Digital transformation has become a buzzword in technology. But beyond the buzz, the underlying fundamental need to evolve IT infrastructure is vital.
Worldwide, CEOs increasingly believe that digital transformation is less a choice and more an imperative for survival. Digital transformation is key to creating flexibility—by unlocking value held in data and institutional knowledge stores. Digital transformation brings innovation, improved competitive position, revenue growth, customer stickiness, and streamlined operations. CEO presentations to their boards envision $1 to $7 billion annual economic benefit from digital transformation.
However, IT organizations and business units struggle to implement this vision. In other words, there’s a gap between what CEOs want, and what IT is set up to achieve. But how important is this execution gap? We commissioned Forrester Research Inc. to examine the issue and quantify its impact.
The research, now available here, paints a fairly dramatic global picture of this challenge: C-suite executives feel pressure to transform, largely due to market disruption, but IT is overwhelmed managing and evolving existing systems and lower-level decision makers struggle to use data and analytics most effectively. Some of the research highlights include:
- The C-suite knows that advanced technology is at the heart of digital transformation efforts. Likely because they have a greater sense of awareness of how advanced technology trends will alter their organization’s business priorities.
- Unifying enterprise data with AI and IoT on a common platform helps organizations realize their digital transformation goals faster. Those unifying enterprise data, AI, and IoT on a common platform report high levels of collaboration and agility. They are also more likely to report staying ahead of competitors and meeting the rising expectations of their empowered customers than those taking different technology approaches.
- Deployment methods for these technologies are scattered, with most organizations preferring to shift their multiple technologies to a single platform. These many technologies are deployed numerous ways—either as multiple point solutions, with two or more technologies on single platforms, or as custom-built solutions. With such a scattered technology landscape, it should not be surprising that more decision makers at firms wish they had these technologies on a single, unified platform (54%) than through any other deployment method.
None of this is surprising. CXOs are often insulated from the daily complexities of IT management. They can see the potential upsides of building agility into operational infrastructure, and in adopting advanced technologies.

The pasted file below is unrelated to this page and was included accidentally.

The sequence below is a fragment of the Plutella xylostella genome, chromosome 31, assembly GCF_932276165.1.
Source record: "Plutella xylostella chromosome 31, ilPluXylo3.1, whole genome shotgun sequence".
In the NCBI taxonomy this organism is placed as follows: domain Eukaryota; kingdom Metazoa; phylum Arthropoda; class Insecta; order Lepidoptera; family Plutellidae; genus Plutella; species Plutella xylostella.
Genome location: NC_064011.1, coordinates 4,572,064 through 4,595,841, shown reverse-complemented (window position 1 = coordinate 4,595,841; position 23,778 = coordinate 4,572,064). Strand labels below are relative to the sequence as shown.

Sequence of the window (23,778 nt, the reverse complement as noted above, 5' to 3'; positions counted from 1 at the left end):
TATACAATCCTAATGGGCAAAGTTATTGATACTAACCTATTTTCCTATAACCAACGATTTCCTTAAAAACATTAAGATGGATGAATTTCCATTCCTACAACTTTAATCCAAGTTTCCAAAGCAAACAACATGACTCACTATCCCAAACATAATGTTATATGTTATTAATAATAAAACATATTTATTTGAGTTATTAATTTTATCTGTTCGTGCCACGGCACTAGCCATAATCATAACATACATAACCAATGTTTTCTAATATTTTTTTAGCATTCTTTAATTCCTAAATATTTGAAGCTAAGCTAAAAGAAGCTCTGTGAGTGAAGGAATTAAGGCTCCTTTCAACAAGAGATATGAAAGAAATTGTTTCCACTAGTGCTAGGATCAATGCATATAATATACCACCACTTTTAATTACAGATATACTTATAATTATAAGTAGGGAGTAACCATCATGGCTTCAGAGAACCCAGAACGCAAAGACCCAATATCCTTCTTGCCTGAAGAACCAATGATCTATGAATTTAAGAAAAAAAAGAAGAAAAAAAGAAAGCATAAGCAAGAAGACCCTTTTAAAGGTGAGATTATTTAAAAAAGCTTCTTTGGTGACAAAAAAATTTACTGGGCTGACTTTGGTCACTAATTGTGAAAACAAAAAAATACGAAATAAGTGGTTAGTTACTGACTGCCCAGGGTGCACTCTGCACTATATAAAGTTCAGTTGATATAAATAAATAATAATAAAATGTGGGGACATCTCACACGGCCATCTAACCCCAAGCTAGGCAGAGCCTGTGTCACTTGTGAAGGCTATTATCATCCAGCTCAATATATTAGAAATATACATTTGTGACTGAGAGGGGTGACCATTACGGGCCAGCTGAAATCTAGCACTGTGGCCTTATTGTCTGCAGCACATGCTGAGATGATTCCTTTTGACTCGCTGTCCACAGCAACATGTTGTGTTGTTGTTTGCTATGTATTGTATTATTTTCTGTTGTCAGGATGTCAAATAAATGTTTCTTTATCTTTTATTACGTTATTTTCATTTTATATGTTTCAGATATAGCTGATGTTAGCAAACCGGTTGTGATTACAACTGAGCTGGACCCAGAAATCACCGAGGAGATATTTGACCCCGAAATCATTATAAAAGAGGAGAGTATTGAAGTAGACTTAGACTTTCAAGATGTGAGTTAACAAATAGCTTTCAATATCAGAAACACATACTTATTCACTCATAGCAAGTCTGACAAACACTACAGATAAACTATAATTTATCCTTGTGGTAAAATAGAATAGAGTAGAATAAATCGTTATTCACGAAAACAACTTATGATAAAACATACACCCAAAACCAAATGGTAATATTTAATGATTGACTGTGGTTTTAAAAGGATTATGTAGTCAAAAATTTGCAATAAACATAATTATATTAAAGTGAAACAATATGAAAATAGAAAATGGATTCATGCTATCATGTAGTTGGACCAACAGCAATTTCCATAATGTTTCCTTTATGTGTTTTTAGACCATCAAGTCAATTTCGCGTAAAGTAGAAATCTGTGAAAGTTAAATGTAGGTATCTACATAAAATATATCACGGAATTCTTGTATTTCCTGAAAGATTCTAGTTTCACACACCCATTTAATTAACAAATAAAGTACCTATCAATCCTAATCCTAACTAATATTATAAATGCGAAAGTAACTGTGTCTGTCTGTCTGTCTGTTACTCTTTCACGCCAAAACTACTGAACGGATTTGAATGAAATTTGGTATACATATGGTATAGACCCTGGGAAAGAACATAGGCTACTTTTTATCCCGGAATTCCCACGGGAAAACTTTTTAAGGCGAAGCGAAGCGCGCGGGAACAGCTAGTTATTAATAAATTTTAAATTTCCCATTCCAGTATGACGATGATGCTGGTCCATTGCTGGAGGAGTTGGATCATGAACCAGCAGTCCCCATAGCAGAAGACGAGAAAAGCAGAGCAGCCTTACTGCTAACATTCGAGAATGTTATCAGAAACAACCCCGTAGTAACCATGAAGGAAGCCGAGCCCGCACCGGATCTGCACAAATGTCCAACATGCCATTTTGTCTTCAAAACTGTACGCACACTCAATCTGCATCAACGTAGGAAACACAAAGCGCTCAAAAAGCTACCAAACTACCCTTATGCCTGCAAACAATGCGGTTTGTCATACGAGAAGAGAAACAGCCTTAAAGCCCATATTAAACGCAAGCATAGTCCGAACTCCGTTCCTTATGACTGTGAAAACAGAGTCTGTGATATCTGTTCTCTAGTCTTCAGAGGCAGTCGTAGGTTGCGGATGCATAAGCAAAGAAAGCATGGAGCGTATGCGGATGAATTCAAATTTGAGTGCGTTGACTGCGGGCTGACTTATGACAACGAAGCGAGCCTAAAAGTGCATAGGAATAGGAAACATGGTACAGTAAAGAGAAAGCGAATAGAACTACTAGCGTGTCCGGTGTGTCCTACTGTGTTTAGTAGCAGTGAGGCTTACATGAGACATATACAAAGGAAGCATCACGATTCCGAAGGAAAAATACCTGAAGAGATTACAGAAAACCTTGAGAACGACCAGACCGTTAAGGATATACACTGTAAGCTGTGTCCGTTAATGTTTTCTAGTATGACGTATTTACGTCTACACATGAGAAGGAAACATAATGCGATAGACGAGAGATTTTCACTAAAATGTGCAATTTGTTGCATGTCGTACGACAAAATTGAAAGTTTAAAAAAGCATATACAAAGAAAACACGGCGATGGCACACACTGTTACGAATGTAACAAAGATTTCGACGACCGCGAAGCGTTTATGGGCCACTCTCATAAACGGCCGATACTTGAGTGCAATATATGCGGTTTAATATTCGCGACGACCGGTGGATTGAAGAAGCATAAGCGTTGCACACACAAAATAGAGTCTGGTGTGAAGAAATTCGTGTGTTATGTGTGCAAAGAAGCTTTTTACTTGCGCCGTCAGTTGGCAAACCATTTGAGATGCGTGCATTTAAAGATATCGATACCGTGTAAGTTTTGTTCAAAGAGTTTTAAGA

The challenge is that creating an agile, unified enterprise infrastructure that integrates disparate technologies and data while enabling predictive insights, has been difficult and complex.
There are, however, positive signs. What’s encouraging is how aligned CXOs and IT are in understanding and implementing cloud technologies, CRM, analytics, and distributed data storage. The gap between CXOs and IT starts to widen when the topic is newer technologies and capabilities like predictive analytics and machine learning.
Part of this gap is due to the role IT plays. IT invests significant effort not only in keeping existing systems running but also evaluating and implementing new technologies. This leads to a scattershot and complex enterprise landscape with data in many formats in multiple databases and other sources.
I have seen this play out in organizations as they contend with digital transformation. Often the first attempt is a do-it-yourself (or, do-it-with-system integrators) approach. Many months, or even years later, they have little to show for the investment except brittle and complex systems. As a result, IT fails in tying disparate data sources all together—almost half of the respondents noted this in the Forrester research. That means digital transformation remains a mirage for many organizations—or typically death by a thousand proof of concepts.
A better approach—one that C3 customers know well—is to bring a cross-functional team that focuses on integrating multiple technologies on a single unified platform that can still access legacy systems and data, and address new sources of data over time. The Forrester research underscores that this is the approach that most organizations want to take.
I have seen this repeat across industries. With European energy giant Engie, a team of 10 developers got a production AI and IOT application up and running in less than six months. Global manufacturing company 3M used a center-of-excellence (CoE) approach to identify digital transformation use cases, accelerated implementing a platform, and rolled out two production applications in less than 6 months.
What’s notable is that those who have implemented a unified platform collaborate more easily, operate on a single source of truth, and are much more likely to have achieved digital transformation goals. They are able to understand correlations in the data previously not visible when data was siloed.
That seems like an obvious conclusion, but it is not yet in common practice.
What’s clear is that the CEO vision for digital transformation will not change. Fast-moving, nimble competition from unexpected places means there’s no backing down from the mission to bring agility to the enterprise.
IT must consider the path to unlock the value of data with a new platform. This, ultimately, will bring CXOs and IT closer together – making the digital transformation vision more concrete, and enabling IT to deliver on it.